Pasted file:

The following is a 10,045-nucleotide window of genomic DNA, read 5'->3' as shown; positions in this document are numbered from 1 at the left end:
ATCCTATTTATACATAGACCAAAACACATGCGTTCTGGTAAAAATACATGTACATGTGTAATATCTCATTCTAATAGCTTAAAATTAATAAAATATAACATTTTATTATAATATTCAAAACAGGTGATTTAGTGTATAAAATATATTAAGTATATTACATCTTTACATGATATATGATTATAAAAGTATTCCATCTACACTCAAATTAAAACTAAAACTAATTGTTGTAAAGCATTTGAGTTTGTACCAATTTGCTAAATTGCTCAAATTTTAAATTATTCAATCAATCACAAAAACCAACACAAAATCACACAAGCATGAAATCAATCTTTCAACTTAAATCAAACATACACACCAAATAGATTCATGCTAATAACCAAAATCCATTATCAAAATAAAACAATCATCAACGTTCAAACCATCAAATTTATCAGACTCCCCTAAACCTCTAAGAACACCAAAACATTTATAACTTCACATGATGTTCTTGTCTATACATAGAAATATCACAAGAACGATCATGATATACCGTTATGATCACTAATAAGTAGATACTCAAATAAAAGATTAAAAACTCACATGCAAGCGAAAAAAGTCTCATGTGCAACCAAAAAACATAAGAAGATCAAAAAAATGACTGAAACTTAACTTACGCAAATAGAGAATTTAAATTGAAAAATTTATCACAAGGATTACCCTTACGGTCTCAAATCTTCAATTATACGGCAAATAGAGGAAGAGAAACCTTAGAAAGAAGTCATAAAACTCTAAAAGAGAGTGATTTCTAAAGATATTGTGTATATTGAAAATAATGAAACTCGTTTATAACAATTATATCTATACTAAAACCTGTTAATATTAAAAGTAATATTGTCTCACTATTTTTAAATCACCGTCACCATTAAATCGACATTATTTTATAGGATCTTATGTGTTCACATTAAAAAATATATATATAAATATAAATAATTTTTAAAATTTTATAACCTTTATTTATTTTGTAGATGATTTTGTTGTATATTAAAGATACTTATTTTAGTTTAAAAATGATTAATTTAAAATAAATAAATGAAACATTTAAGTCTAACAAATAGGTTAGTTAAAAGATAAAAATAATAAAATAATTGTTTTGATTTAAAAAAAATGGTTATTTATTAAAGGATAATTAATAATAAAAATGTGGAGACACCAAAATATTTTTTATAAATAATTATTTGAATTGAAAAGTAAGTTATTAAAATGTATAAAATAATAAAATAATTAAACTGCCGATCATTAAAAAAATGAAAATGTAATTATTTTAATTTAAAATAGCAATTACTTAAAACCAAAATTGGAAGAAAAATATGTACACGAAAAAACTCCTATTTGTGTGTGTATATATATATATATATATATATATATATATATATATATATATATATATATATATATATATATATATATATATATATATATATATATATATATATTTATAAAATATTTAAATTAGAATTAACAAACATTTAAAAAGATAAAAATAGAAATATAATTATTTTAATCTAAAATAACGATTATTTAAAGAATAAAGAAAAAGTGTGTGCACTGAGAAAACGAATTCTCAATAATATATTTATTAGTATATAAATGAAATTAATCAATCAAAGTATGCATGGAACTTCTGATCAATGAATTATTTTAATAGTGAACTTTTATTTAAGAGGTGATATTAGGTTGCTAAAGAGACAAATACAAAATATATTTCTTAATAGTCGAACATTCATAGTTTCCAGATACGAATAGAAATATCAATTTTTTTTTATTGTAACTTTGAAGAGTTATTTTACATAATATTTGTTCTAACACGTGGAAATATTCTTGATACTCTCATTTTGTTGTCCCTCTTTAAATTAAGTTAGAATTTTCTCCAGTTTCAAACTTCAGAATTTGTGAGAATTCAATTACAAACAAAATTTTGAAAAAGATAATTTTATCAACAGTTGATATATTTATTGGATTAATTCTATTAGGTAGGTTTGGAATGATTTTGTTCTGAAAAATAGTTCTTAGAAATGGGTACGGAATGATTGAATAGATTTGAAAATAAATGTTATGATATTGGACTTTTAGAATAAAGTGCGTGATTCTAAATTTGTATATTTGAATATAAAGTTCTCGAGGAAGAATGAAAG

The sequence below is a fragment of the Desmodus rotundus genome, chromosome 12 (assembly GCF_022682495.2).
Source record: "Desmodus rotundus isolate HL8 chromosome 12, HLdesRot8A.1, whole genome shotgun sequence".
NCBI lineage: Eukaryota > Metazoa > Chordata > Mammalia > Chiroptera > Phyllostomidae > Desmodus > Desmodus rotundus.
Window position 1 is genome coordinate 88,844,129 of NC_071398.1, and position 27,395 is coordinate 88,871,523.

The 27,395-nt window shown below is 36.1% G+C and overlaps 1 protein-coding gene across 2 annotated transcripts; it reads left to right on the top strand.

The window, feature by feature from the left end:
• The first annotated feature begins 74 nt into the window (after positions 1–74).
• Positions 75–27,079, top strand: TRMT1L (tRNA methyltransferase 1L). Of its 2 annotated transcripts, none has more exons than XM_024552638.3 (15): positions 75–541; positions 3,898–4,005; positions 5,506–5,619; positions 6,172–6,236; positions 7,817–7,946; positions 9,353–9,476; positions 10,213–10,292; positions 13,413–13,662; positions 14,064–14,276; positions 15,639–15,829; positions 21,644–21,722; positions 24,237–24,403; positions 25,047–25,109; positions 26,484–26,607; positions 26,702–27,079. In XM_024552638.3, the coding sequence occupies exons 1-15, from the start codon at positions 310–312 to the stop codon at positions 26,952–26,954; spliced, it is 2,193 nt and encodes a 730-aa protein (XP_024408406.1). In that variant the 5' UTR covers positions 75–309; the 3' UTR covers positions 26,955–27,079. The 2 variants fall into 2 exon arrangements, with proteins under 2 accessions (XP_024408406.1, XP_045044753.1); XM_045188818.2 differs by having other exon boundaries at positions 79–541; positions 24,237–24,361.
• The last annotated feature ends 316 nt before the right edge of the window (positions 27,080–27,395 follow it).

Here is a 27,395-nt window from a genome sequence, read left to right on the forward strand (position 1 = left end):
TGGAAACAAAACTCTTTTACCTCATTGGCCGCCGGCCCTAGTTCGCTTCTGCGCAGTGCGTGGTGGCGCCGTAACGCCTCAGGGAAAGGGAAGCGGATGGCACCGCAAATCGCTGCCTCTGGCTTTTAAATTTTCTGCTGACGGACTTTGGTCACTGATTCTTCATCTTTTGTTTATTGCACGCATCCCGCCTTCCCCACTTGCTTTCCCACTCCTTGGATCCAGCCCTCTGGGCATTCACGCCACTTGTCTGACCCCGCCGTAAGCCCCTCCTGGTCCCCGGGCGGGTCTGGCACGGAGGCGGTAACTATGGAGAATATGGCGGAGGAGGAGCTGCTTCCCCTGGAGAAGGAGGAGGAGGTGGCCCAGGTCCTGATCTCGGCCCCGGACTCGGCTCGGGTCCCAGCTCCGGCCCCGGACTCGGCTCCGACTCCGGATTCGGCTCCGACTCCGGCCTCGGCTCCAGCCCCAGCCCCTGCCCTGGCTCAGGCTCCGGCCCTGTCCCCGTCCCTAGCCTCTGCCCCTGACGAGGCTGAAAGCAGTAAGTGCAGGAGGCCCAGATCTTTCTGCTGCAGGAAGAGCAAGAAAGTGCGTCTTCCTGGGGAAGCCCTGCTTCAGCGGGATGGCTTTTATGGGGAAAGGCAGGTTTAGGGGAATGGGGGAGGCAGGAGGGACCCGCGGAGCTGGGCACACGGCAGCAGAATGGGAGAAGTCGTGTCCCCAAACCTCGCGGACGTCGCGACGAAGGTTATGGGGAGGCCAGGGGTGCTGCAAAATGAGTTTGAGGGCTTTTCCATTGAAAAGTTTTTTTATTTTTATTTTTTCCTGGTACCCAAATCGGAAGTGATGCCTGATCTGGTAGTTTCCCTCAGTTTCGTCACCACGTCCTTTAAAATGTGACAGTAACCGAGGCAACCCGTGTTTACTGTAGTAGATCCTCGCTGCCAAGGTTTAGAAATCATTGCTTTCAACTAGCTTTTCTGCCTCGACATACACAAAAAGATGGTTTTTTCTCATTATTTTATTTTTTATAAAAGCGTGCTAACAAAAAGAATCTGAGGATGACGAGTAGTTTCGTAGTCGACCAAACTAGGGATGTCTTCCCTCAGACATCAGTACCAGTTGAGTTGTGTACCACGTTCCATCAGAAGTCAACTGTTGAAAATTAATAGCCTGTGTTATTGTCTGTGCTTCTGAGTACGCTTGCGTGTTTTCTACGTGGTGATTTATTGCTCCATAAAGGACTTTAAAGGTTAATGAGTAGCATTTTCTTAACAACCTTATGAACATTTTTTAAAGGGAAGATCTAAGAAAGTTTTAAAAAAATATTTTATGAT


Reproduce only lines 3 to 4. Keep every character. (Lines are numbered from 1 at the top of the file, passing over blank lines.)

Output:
The sequence below is a fragment of the Desmodus rotundus genome, chromosome 12 (assembly GCF_022682495.2).
Source record: "Desmodus rotundus isolate HL8 chromosome 12, HLdesRot8A.1, whole genome shotgun sequence".